Orthopedic Surgeons Dissect the Medical Logic Behind ‘Rookie of the Year’
A slip on a baseball. That’s all it took to transform unathletic pre-teen Henry Rowengartner into a wunderkind pitcher for the Chicago Cubs in the 1993 family film Rookie of the Year. According to the doctor in the movie, when Henry’s broken arm healed, his “tendons fused with humerus.” Consequently, Henry’s arm was so tight that he could suddenly throw a baseball faster — and more accurately — than any other human being on the planet, including all of those who play baseball for a living.
Before you go taking a hammer to your humerus, though, is it even remotely possible that an injury could increase the velocity with which you can launch a ball through the air? Can bones heal the way Henry’s physician describes in the film? And could a 12-year-old — freak accident or no freak accident — actually hit 103 miles per hour on a radar gun, which is about 10 miles per hour faster than the average MLB pitch travels?
Who better to ask than a trio of orthopedic surgeons, one of whom cited Rookie of the Year as their favorite movie growing up?
How do you feel about Rookie of the Year?
Dr. Selene Parekh, orthopaedic surgeon and co-owner of The Fantasy Doctors: It’s highly entertaining, but take it for its Hollywood value — that’s it.
Dustin Schuett DO, orthopaedic surgeon and satirist: I loved it growing up. As an unathletic kid, I loved the idea that an injury could suddenly bring me to the pros. I was convinced that, somehow, if I got injured just right, I could become the quarterback for the Packers.
Nancy Yen Shipley MD, orthopaedic surgeon and host of The 6% with NancyMD podcast: It’s a really entertaining premise, but the movie isn’t based on how the musculo-skeletal system actually works.
Do you have any issues with how Henry breaks his arm?
Schuett: The end of the elbow is a common area for a kid to get a fracture, but usually they fall from monkey bars. Him just slipping on a baseball and landing on his arm is unlikely to break anything. Plus, the gigantic cast he gets is ridiculous. They used to have casts like that back in the 1940s, but I don’t think anyone has been put into such a cast in the past 60 or 70 years.
What would really happen if Henry’s tendons fused with his humerus?
Schuett: Everything that doctor says is ridiculous. If the tendons scar into bone, it doesn’t make things looser, it makes it tighter and harder to move everything. Henry would just lose motion.
Shipley: There wasn’t a lot of truth to what that doctor says. Usually, when you tear a ligament, it heals too loose. It can heal too tight, but when it does, the arm loses range of motion, it doesn’t gain power.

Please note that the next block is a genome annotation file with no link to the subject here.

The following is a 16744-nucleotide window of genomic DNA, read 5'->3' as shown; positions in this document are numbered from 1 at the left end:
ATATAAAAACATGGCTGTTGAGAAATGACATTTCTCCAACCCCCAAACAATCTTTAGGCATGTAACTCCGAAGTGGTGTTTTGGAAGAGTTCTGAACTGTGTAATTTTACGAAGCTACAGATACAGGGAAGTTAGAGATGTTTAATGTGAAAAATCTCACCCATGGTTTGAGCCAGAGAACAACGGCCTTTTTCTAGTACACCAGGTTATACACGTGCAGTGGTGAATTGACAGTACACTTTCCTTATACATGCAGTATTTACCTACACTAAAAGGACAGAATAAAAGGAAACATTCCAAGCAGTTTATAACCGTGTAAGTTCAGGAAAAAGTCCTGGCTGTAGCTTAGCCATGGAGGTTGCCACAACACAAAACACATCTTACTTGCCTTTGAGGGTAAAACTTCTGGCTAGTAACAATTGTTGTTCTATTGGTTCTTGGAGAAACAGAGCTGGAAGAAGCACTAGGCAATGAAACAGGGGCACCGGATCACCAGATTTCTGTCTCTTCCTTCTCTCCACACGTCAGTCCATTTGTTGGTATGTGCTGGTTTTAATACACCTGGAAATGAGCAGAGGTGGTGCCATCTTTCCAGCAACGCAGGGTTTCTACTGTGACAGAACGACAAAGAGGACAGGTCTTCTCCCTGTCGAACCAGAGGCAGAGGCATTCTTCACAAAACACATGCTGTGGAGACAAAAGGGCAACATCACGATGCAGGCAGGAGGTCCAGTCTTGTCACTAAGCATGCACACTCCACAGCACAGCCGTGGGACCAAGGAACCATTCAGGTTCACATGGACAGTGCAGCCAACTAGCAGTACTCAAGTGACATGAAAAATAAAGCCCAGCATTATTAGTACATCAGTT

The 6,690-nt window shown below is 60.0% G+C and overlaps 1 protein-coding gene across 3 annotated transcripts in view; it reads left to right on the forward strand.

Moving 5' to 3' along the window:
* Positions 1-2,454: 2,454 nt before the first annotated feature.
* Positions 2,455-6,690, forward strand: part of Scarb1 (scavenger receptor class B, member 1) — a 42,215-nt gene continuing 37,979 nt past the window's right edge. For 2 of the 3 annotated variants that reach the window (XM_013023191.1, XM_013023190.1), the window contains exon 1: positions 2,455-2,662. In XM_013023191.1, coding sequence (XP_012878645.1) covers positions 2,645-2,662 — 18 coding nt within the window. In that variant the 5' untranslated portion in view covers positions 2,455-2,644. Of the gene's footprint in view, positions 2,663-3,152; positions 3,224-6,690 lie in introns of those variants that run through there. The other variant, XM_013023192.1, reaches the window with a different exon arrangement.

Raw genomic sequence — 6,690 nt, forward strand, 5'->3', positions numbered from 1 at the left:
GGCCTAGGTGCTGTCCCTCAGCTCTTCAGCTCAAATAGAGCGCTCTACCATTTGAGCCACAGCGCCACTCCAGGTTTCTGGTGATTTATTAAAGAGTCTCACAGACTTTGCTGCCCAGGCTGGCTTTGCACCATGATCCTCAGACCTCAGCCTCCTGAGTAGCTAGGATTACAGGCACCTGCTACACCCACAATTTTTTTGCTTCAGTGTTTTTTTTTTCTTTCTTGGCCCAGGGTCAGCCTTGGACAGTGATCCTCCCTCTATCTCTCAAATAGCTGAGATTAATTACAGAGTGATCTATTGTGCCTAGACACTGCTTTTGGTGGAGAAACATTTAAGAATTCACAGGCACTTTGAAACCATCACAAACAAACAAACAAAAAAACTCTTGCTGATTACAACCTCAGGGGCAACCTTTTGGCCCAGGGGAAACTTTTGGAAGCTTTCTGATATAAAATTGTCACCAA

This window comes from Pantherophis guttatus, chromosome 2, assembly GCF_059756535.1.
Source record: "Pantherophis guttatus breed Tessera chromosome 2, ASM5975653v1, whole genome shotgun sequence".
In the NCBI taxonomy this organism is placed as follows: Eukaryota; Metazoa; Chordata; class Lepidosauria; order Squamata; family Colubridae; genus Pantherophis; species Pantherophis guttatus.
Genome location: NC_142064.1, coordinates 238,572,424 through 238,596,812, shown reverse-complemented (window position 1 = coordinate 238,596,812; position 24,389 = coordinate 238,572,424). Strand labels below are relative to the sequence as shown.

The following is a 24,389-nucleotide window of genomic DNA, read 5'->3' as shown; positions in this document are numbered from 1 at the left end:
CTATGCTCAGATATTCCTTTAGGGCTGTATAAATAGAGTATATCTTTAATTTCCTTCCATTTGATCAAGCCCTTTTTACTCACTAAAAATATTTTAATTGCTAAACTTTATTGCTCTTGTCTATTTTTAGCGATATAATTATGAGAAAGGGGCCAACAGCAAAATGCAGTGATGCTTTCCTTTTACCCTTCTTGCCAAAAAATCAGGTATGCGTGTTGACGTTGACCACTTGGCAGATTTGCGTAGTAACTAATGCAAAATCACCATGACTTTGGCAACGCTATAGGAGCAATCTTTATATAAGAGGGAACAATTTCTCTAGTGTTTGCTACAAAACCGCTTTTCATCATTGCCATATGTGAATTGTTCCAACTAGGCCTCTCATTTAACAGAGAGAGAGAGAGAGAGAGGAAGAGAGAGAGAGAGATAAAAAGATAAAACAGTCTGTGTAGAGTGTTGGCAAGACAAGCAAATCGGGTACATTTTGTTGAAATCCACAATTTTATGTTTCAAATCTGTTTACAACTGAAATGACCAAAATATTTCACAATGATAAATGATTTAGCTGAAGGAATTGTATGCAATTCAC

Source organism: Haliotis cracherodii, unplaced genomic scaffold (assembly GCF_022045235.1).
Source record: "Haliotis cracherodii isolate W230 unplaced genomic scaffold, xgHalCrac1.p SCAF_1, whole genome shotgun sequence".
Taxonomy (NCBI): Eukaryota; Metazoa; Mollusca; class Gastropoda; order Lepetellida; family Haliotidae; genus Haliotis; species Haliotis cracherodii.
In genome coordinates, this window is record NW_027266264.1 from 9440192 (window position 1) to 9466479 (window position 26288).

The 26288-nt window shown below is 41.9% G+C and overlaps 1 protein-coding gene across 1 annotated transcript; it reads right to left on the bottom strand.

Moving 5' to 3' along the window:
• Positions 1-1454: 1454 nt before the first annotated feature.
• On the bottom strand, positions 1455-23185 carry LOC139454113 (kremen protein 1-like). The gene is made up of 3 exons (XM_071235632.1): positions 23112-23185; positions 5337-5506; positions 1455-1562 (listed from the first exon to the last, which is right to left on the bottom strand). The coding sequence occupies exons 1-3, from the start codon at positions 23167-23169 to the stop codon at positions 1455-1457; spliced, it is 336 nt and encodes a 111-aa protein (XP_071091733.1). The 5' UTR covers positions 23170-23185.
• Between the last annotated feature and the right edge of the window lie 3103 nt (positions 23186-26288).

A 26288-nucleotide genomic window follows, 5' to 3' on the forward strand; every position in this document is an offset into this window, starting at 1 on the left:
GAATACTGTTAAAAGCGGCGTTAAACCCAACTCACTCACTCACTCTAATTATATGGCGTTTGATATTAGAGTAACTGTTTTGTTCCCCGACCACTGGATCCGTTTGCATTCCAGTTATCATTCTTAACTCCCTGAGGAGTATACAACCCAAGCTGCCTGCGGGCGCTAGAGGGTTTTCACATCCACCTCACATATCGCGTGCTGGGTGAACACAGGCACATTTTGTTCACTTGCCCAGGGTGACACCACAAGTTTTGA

Parekh: That doctor was fully full of shit. I was laughing so hard when he was describing the injury. The idea that, after the injury, it would scar into the humerus — which is your upper arm bone — and that it could make you tighter and throw faster, is horseshit.
Can an injury really improve someone’s game?
Parekh: No. A lot of people think if you have Tommy John surgery — where you reconstruct the ulnar collateral ligament — you can make the elbow stronger, but it doesn’t make an elbow stronger if you don’t need it.
Schuett: There are players who have had better seasons after an injury, but it’s not the injury that did it — it’s because they’ve done so much training to overcome the injury.
Shipley: Could an injury make you better at a sport? I’d generally say the answer is “no.” And I only say “generally” because we don’t speak in absolutes in medicine.
Could a 12-year-old ever throw a baseball 103 miles per hour?
Shipley: That’d be hard to believe.
Parekh: It’s not possible. The muscles aren’t big enough to create that kind of force.
Schuett: That’s all ridiculous Hollywood stuff. With the injury they’re describing, he’d have a hard time even bending his arm into a pitching motion, much less have the force to throw it more than 100 miles per hour.
At the end of the movie, Henry loses his fastball-throwing abilities by slipping on another baseball. How credible is this?
Schuett: An injury can definitely impair performance. And sometimes a new injury can tear scar tissue in a previously injured area. So, maybe it’s possible.
Shipley: That’s very nonsensical. We don’t typically see injuries leading to an earlier injury reverting back to normal. Unlike math or grammar, in which a double negative cancels itself out, orthopaedics just doesn’t work that way.